First South East Asian International Bat Conference

Phuket, Thailand (May 7-10, 2007)
Report to Organization for Bat Conservation
Tigga Kingston, PhD, Texas Tech University

1. Conference Summary

The conference was a great success with 128 participants (including 49 students) from 22 countries. The conference featured:

  • 70 oral presentations and 24 poster presentations. Abstracts to be published in Bat Research News.

  • Three forums

    • Status and monitoring of monitoring of flying fox

    • Hunting of bats for bushmeat and medicine

    • SEABCRU priorities

  • Two workshops

    • “Fun with Bats” outreach workshop

    • Bioacoustics workshop


2. OBC Support

Support from OBC enabled a number of regional educators to attend the conference:

Apolinario Carino: Bat Count Philippines.

Renee Lorica: Bat Count Philippines & FFI- Philippines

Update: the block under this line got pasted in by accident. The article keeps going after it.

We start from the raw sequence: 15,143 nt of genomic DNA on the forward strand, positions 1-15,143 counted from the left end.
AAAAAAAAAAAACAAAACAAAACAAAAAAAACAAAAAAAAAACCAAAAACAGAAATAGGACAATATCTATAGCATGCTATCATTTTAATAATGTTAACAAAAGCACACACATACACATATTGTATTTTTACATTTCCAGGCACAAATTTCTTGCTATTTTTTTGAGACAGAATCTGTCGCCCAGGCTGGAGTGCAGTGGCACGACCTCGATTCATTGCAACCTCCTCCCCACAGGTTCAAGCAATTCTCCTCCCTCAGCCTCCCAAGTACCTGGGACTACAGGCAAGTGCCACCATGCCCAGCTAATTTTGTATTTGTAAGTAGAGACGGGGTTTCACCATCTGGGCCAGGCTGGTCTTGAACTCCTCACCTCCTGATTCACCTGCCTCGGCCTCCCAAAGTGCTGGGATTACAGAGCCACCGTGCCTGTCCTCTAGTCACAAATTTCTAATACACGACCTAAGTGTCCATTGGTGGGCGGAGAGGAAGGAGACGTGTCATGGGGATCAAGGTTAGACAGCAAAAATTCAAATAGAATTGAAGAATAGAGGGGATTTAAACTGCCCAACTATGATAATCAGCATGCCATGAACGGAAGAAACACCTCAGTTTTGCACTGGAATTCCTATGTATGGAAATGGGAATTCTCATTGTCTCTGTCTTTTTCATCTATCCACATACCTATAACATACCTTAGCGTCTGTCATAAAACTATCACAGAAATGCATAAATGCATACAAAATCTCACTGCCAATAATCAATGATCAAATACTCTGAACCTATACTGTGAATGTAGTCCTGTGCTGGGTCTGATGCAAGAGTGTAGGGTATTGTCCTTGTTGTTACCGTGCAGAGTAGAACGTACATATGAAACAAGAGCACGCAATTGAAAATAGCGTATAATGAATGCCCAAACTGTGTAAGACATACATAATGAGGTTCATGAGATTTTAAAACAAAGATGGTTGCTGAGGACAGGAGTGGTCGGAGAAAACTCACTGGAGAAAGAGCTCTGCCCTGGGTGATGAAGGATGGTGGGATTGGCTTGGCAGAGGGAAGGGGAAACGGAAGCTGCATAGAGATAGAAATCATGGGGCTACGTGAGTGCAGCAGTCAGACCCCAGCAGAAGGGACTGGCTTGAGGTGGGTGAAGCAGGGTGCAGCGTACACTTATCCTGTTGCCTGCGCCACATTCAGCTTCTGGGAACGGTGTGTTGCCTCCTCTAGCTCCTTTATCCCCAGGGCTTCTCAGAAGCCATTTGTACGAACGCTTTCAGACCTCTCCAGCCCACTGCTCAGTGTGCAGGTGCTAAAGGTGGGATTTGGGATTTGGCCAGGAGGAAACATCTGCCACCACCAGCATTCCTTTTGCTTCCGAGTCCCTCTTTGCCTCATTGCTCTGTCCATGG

Andrew Tay: Nature Society (Singapore)

Celine Low: Nature Society (Singapore).


3. Highlights of the Outreach Session

Apolinario and Renee presented different aspects of outreach activities in the Philippines in the Outreach Session. Poli described how the fascinating and colorful annual festivals in many provinces of the Philippines have adopted wildlife themes in recent years, and showed superb footage to illustrate how bat conservationists have been availing themselves of this opportunity. The image of tens of bat-costumed performers dancing through the streets of Negros Island left a lasting impression on the audience. We moved to Boracay Island with Renee, one of the prime international tourist destinations in the Philippines and subject to intensive development that has disrupted native flying fox populations. She detailed the initiatives underway to ameliorate the consequences of development and gave information on the new bat learning center planned for the area.